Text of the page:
Sudden rate drop

I had sudden onset complete heart block last February and had a pacemaker placed. I've been doing fine, for the most part. This morning I was spinning and my heart rate got up to 167 (I have an Apple Watch and a separate HR monitor) and suddenly my HR dropped to low 80s, I got off the bike and laid down, though I didn't feel bad. After a couple minutes my HR jumped back up to a little over 100, which would be consistent with it coming down 2-3 minutes after stopping. Anyone else ever have that happen? It was a little alarming.


3 Comments

two causes I can think of

by Tracey_E - 2020-11-21 17:22:18

It's possible your sinus rate randomly tanked. Mine does that sometimes, they changed the pacer settings to prevent it. It can come down slowly on its own but if it drops quickly it will pace me to keep my rate up. 

Do you know what your upper limit is? With av block, our sinus rate is usually normal but we need the pacer to make the ventricles stay in sync. It will only pace us as fast as our upper limit. If you hit your upper limit then there is a safety feature to help in the case of afib that will put us in an artifical 2:1 block. That means pacing every other beat which drops our rate in half. If we are in afib and the atria is racing/quivering, then this is a good thing. If we are simply working out and need the higher rate, it's like hitting a wall. If you have no history of afib, this can be turned off. It's also possible you need your upper limit higher. Ideally we want it 10-15 above the highest number we hit working out so we always have a cushion.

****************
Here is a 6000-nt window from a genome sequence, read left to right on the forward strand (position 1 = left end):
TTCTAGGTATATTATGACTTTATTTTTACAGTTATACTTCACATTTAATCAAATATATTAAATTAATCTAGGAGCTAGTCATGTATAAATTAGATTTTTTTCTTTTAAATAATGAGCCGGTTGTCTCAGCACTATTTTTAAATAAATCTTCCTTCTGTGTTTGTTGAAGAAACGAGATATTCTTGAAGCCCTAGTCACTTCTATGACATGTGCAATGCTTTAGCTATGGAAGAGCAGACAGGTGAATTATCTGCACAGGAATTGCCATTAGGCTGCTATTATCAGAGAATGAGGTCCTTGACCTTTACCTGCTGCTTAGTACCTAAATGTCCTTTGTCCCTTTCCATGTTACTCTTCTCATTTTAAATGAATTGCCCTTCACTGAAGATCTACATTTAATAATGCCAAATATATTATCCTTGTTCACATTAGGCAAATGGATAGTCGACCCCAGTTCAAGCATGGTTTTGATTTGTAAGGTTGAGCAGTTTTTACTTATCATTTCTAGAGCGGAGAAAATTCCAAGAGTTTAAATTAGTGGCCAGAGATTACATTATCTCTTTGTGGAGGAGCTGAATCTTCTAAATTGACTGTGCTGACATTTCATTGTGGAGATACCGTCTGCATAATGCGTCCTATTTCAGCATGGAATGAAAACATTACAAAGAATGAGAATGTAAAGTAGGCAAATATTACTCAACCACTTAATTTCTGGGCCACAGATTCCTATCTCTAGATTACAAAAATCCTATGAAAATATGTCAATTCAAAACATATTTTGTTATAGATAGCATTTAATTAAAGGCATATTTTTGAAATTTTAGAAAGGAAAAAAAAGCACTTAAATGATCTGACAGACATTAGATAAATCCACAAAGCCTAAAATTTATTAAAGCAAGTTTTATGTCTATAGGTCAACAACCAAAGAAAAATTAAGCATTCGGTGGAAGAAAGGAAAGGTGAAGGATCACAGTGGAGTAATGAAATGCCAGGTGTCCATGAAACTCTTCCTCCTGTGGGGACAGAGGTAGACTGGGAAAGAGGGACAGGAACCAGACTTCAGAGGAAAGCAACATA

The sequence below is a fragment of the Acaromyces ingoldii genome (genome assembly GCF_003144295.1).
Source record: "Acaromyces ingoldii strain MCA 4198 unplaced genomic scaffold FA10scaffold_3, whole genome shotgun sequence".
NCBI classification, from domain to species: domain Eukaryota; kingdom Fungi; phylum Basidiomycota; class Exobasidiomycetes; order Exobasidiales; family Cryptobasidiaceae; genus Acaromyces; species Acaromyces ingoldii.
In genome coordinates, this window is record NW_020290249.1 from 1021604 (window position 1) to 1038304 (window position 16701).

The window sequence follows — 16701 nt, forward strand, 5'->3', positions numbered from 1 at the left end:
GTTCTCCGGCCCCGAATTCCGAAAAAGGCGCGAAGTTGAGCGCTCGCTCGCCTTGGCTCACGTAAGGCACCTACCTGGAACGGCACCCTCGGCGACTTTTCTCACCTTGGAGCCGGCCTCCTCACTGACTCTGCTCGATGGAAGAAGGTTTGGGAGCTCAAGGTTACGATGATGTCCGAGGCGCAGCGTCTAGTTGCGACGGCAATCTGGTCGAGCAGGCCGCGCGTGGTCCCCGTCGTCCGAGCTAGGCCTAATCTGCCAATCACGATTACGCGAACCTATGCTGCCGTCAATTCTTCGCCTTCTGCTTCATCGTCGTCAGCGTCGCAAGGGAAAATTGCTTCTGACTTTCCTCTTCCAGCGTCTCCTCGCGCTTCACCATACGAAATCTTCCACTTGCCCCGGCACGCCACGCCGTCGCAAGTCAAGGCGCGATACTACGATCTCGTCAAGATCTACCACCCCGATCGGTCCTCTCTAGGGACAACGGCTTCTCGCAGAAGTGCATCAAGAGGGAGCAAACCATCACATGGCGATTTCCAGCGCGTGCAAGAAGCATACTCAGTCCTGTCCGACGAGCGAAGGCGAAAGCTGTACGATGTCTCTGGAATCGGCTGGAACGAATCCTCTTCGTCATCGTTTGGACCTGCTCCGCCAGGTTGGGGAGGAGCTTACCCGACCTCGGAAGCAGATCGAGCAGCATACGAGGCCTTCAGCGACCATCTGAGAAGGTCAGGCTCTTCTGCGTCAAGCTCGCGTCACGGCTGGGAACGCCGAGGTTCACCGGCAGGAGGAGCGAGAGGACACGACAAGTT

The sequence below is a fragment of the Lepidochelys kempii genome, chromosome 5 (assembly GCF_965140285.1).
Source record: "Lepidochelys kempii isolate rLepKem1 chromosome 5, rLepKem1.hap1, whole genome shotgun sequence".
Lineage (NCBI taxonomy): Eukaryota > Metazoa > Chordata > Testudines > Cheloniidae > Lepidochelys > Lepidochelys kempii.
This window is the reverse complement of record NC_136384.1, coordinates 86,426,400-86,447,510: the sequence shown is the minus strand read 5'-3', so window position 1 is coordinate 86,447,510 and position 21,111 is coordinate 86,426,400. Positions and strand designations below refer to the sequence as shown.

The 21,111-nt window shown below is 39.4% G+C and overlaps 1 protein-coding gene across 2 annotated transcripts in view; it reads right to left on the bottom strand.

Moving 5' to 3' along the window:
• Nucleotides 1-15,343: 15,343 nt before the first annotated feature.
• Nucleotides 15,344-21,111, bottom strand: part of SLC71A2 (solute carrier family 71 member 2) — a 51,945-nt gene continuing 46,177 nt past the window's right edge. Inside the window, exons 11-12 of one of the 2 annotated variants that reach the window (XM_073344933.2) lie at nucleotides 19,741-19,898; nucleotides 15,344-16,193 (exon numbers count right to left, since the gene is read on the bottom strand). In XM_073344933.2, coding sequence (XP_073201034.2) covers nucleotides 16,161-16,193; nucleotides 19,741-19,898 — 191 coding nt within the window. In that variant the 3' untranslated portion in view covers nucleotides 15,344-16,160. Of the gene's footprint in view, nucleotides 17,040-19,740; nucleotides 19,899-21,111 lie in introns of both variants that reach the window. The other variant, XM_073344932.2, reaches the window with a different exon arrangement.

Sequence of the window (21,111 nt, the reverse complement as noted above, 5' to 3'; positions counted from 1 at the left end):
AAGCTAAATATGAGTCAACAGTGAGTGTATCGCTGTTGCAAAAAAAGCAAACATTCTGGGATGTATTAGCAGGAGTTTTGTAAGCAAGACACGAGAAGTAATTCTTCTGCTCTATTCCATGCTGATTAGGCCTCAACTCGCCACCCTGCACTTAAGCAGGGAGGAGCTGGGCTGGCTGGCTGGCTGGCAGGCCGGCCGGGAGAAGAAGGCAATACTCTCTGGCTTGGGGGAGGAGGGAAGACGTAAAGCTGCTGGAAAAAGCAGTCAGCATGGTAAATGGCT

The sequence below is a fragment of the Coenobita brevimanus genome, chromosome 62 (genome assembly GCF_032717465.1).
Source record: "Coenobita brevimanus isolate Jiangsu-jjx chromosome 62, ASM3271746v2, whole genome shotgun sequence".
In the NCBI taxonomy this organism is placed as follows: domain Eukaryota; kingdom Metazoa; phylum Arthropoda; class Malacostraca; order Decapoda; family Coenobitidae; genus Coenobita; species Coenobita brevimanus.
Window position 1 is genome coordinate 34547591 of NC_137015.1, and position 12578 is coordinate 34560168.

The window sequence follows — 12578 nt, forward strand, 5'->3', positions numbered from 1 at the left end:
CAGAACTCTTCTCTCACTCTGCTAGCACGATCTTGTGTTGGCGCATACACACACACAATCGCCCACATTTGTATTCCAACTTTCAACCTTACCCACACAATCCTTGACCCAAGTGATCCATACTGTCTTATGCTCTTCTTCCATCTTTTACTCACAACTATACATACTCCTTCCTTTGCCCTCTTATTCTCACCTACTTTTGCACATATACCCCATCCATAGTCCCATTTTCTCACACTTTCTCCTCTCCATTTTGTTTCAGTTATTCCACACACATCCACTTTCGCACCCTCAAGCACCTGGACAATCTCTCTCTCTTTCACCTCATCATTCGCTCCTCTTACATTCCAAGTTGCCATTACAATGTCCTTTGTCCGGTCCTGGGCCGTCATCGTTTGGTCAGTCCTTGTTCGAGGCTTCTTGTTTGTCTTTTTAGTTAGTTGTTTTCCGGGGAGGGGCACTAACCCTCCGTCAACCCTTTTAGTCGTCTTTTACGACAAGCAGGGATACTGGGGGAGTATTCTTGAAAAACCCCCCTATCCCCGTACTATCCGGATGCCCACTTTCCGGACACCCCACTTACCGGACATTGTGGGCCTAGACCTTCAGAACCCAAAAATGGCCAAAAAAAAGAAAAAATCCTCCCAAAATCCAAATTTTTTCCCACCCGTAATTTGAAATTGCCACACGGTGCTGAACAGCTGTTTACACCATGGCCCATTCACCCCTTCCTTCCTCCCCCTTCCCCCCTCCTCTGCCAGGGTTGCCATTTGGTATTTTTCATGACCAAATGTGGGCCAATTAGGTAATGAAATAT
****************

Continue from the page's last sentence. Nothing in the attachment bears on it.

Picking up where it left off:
Or if you felt fine, it could be the monitors. Pacers can confuse the heck out of them. Always count manually when in doubt. 

Exercise-induced tachy-arrythmia is another possibility

by crustyg - 2020-11-21 17:49:52

A less pleasant thought is that you had a short burst of an arrhythmia which would make your monitoring devices miss a lot of beats.  If this is what happened, there's a reasonable chance that your PM will have recorded the event in the log and it will turn up at your next interrogation.

Against this, is that this sort of arrhythmia will normally drop your cardiac output quite significantly and you will often feel terrible and be unable to keep exercising at the same level.  You say that you got off the bike and laid down (both good things to do), but didn't feel bad - perhaps because you did the best thing.

As the arrhythmia ended, your monitoring devices could detect normal beats/regular pulse waves so their reported HR suddenly shot up.

You have to ask yourself if you were pushing hard in the spinning class: if yes, then that makes an arrhythmia more likely.  There's no guarantee that your PM will have recorded the episode (they aren't nearly as sensitive for detecting this type of problem as an implanted Reveal device), and a lot depends on the settings selected that control what your PM will record.

Try not to dwell on it, but make sure that you are well hydrated when exercising.  We sweat a *lot* during a hard spinning class.

2:1 block or hit max track rate

by PacedNRunning - 2020-11-23 07:00:25

When you have complete block or any kind of AV block the upper rate limit really matters.  The PM will pace up to your max track rate ie 160bpm. Once you are at 160bpm it will only pace at 160 bpm so if your sinus rate is going at 165bpm, your bottom will only pace at your max of 160bpm.  There is a 2:1 rate that will happen once you go over that but it should be higher than your upper rate limit.  So if your upper rate is 160bpm, your 2:1 block rate should be higher ie 200bpm.  Ask what your upper rate limit is. See if they can adjust it higher to fix the sudden drop. This happened to me as well.  I started at 160bpm as my upper rate and now at 185bpm and rarely get over 175bpm. So your upper rate limit should be a number you can't reach.  If your heart is healthy otherwise, they should be able to adjust your max track higher.  

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